Collect parameters

In this tutorial we will discuss how to find the species-level information that goes into a mizer model. Perfect knowledge of the correct parameter values is impossible and judgement calls have to be made. We will invite you to make your own choices for the parameter values with which you will then build your first mizer model in the next tutorial.

In this tutorial we will also use functions from the rfishbase package which we will use to extract parameters from the huge FishBase data base.

Selecting model species

How do we decide which species to include in the model? There are many ways to approach this and no clearly set rules. Of course you want to include species that you are interested in, but then also perhaps some other important species in the ecosystem. You could select key ecosystem fish species that are commonly observed in scientific monitoring surveys, and which live and reproduce in the ecosystem (and ignore migratory species, which can be abundant briefly but don’t have a big role in the ecosystem overall).

It is a good idea to start with only a small number of key species. You can always add more species to an existing model at a later stage when the species become important to your modelling.

One good approach is to build on the efforts of others. There may already be a multi-species model in existence for your ecosystem and initially you could keep some of the choices made for that model. That is what we do in this tutorial. We want to build a model for the Celtic Sea. We build on a mizer model described in Spence et al. (2021). The model parameters are given in the supplementary material of that paper. James Martindale had the species parameters in a file and shared that with us. Let’s load that and print the list of parameter names.

              destfile = "species_params_spence_et_al.rds")
sp_spence <- readRDS("species_params_spence_et_al.rds")
 [1] "species" "beta"    "sigma"   "F0"      "w_inf"   "w_mat"   "h"      
 [8] "ks"      "k_vb"    "Rmax"   

We are currently interested in the choice of species to include:

 [1] Herring        Sprat          Cod            Haddock        Whiting       
 [6] Blue whiting   Norway Pout    Poor Cod       European Hake  Monkfish      
[11] Horse Mackerel Mackerel       Common Dab     Plaice         Megrim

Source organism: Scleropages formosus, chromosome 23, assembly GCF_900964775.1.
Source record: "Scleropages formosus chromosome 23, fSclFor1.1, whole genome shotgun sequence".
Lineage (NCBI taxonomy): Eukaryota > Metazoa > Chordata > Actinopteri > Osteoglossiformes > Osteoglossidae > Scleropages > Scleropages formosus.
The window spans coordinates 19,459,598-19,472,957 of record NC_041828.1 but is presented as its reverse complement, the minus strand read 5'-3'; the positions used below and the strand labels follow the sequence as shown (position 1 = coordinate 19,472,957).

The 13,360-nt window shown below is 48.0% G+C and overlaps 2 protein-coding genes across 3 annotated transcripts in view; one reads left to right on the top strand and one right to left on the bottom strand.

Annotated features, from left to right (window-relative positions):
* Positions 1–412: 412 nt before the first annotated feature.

[16] Sole           Boarfish      
17 Levels: Blue whiting Boarfish Cod Common Dab European Hake ... Whiting

We see that Spence chose to model 17 fish species. This may not be the choice you would have made. For example they chose not to include any crustaceans. If Nephrops, lobsters or crabs play an important role in your fishery, you may want to add them. Feel free to add other species. But of course increasing the number of species increases the amount of work that you have to put into choosing species parameters.

You may wonder why we don’t simply stick with their model. Why do we want to build a model from scratch if one is already in existence? One answer is that we do not agree with all the choices made. For example the published model produces size spectra that are no in agreement with the observed size distribution in the landings. But even if you have no reason to doubt someone else’s model, you should still go through all the parameter choices yourself. In this spirit, we would also like to ask you to not follow all the choices we make in this tutorial but instead make choices following your own judgement. It will be interesting for you to see how much the model behaviour changes due to your own parameter choices.

The species parameters go into a data frame that must have one row for each species and should have a column named species that contains the name by which you like to refer to this species. These species names will be used in plot legends for example, so do not make them too long. We will just stick with the names chosen by Spence So let’s start to create our species parameter data frame by just selecting the species column from the data frame of Spence

sp <- select(sp_spence, species)

We may later perhaps also choose to reuse some of the other parameters chosen by Spence